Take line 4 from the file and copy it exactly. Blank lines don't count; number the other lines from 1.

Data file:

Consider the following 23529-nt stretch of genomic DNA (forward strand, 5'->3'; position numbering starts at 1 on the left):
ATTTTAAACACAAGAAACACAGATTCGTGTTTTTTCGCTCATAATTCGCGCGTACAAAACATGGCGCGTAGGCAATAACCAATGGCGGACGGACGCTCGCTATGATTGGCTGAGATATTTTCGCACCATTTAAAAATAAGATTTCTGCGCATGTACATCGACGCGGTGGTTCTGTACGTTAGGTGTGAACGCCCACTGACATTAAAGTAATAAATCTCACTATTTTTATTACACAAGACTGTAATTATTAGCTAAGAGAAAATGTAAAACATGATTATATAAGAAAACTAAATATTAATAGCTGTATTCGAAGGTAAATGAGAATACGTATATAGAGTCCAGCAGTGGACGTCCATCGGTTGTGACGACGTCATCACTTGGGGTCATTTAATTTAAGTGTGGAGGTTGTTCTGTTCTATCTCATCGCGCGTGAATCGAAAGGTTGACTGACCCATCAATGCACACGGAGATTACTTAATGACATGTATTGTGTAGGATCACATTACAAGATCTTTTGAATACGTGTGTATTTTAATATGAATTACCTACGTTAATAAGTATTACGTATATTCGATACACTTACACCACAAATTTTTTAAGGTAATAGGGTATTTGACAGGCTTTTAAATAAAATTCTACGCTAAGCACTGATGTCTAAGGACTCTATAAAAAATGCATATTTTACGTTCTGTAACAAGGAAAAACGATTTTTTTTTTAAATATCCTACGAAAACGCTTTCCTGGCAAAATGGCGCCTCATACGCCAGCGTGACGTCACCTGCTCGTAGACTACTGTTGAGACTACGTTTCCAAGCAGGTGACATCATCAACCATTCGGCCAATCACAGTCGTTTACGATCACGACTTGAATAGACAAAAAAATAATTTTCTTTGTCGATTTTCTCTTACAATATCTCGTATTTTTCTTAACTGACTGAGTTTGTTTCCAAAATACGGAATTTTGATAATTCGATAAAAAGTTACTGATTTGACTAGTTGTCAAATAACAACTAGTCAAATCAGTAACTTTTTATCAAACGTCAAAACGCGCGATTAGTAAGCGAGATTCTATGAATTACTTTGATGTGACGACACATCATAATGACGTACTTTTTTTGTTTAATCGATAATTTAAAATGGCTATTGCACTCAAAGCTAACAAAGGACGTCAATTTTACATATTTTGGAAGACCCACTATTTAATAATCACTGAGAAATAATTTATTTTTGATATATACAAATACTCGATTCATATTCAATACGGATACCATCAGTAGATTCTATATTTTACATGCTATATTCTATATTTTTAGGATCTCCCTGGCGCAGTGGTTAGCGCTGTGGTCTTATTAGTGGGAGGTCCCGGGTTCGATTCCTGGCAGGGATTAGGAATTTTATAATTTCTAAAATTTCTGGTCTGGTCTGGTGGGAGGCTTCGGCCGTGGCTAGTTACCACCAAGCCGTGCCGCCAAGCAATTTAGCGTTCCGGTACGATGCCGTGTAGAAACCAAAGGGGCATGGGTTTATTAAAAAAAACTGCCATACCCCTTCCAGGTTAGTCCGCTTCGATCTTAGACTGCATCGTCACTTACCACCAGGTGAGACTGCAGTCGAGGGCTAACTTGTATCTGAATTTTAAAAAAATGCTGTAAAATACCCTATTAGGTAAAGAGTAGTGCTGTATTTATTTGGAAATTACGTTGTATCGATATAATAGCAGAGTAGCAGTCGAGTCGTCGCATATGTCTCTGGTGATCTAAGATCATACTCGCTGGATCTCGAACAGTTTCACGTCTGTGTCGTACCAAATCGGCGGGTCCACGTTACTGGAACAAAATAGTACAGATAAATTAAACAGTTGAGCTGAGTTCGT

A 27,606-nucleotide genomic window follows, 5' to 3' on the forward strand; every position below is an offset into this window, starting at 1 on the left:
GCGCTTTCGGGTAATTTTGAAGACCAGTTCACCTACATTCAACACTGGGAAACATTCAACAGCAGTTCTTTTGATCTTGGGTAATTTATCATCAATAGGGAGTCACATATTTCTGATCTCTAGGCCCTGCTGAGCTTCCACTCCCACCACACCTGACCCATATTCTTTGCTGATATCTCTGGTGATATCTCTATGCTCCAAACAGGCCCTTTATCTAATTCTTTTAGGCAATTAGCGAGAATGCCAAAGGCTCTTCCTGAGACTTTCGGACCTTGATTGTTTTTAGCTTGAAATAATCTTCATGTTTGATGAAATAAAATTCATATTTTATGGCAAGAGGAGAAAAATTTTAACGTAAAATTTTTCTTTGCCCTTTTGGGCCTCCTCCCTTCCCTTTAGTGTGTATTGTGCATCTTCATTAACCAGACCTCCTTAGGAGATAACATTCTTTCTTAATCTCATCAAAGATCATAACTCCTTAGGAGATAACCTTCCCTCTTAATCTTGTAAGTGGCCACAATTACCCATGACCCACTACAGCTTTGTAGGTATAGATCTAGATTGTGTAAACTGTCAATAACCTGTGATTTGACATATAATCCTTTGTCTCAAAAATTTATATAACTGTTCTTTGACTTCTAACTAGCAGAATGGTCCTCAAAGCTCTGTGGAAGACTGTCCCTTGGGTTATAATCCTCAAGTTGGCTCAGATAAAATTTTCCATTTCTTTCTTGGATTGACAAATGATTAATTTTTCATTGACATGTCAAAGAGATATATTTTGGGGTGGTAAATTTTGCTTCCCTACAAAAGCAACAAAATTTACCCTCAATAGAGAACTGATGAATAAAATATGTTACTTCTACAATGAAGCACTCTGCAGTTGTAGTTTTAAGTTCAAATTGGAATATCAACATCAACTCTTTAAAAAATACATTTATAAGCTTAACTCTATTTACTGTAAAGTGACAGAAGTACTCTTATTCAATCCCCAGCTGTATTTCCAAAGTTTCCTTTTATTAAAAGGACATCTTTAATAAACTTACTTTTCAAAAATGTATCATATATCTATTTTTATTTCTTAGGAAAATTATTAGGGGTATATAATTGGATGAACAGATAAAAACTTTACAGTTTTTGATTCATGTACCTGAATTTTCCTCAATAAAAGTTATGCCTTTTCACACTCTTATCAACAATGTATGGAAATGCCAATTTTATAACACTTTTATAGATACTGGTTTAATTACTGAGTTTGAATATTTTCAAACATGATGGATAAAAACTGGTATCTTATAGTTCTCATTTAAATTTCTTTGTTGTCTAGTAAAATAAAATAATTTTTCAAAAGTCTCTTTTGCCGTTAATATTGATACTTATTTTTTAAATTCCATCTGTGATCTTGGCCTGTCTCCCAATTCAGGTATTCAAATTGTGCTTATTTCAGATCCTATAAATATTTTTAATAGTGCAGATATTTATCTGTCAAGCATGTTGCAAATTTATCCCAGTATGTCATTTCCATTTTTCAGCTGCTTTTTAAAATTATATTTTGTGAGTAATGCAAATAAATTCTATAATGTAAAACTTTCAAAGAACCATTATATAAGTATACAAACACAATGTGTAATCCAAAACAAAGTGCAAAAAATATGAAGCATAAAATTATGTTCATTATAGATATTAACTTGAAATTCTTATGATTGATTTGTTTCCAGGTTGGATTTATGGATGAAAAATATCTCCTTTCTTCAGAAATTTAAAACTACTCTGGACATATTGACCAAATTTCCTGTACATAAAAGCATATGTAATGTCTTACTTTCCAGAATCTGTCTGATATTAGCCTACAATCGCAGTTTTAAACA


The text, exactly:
GCGCTTTCGGGTAATTTTGAAGACCAGTTCACCTACATTCAACACTGGGAAACATTCAACAGCAGTTCTTTTGATCTTGGGTAATTTATCATCAATAGGGAGTCACATATTTCTGATCTCTAGGCCCTGCTGAGCTTCCACTCCCACCACACCTGACCCATATTCTTTGCTGATATCTCTGGTGATATCTCTATGCTCCAAACAGGCCCTTTATCTAATTCTTTTAGGCAATTAGCGAGAATGCCAAAGGCTCTTCCTGAGACTTTCGGACCTTGATTGTTTTTAGCTTGAAATAATCTTCATGTTTGATGAAATAAAATTCATATTTTATGGCAAGAGGAGAAAAATTTTAACGTAAAATTTTTCTTTGCCCTTTTGGGCCTCCTCCCTTCCCTTTAGTGTGTATTGTGCATCTTCATTAACCAGACCTCCTTAGGAGATAACATTCTTTCTTAATCTCATCAAAGATCATAACTCCTTAGGAGATAACCTTCCCTCTTAATCTTGTAAGTGGCCACAATTACCCATGACCCACTACAGCTTTGTAGGTATAGATCTAGATTGTGTAAACTGTCAATAACCTGTGATTTGACATATAATCCTTTGTCTCAAAAATTTATATAACTGTTCTTTGACTTCTAACTAGCAGAATGGTCCTCAAAGCTCTGTGGAAGACTGTCCCTTGGGTTATAATCCTCAAGTTGGCTCAGATAAAATTTTCCATTTCTTTCTTGGATTGACAAATGATTAATTTTTCATTGACATGTCAAAGAGATATATTTTGGGGTGGTAAATTTTGCTTCCCTACAAAAGCAACAAAATTTACCCTCAATAGAGAACTGATGAATAAAATATGTTACTTCTACAATGAAGCACTCTGCAGTTGTAGTTTTAAGTTCAAATTGGAATATCAACATCAACTCTTTAAAAAATACATTTATAAGCTTAACTCTATTTACTGTAAAGTGACAGAAGTACTCTTATTCAATCCCCAGCTGTATTTCCAAAGTTTCCTTTTATTAAAAGGACATCTTTAATAAACTTACTTTTCAAAAATGTATCATATATCTATTTTTATTTCTTAGGAAAATTATTAGGGGTATATAATTGGATGAACAGATAAAAACTTTACAGTTTTTGATTCATGTACCTGAATTTTCCTCAATAAAAGTTATGCCTTTTCACACTCTTATCAACAATGTATGGAAATGCCAATTTTATAACACTTTTATAGATACTGGTTTAATTACTGAGTTTGAATATTTTCAAACATGATGGATAAAAACTGGTATCTTATAGTTCTCATTTAAATTTCTTTGTTGTCTAGTAAAATAAAATAATTTTTCAAAAGTCTCTTTTGCCGTTAATATTGATACTTATTTTTTAAATTCCATCTGTGATCTTGGCCTGTCTCCCAATTCAGGTATTCAAATTGTGCTTATTTCAGATCCTATAAATATTTTTAATAGTGCAGATATTTATCTGTCAAGCATGTTGCAAATTTATCCCAGTATGTCATTTCCATTTTTCAGCTGCTTTTTAAAATTATATTTTGTGAGTAATGCAAATAAATTCTATAATGTAAAACTTTCAAAGAACCATTATATAAGTATACAAACACAATGTGTAATCCAAAACAAAGTGCAAAAAATATGAAGCATAAAATTATGTTCATTATAGATATTAACTTGAAATTCTTATGATTGATTTGTTTCCAGGTTGGATTTATGGATGAAAAATATCTCCTTTCTTCAGAAATTTAAAACTACTCTGGACATATTGACCAAATTTCCTGTACATAAAAGCATATGTAATGTCTTACTTTCCAGAATCTGTCTGATATTAGCCTACAATCGCAGTTTTAAACA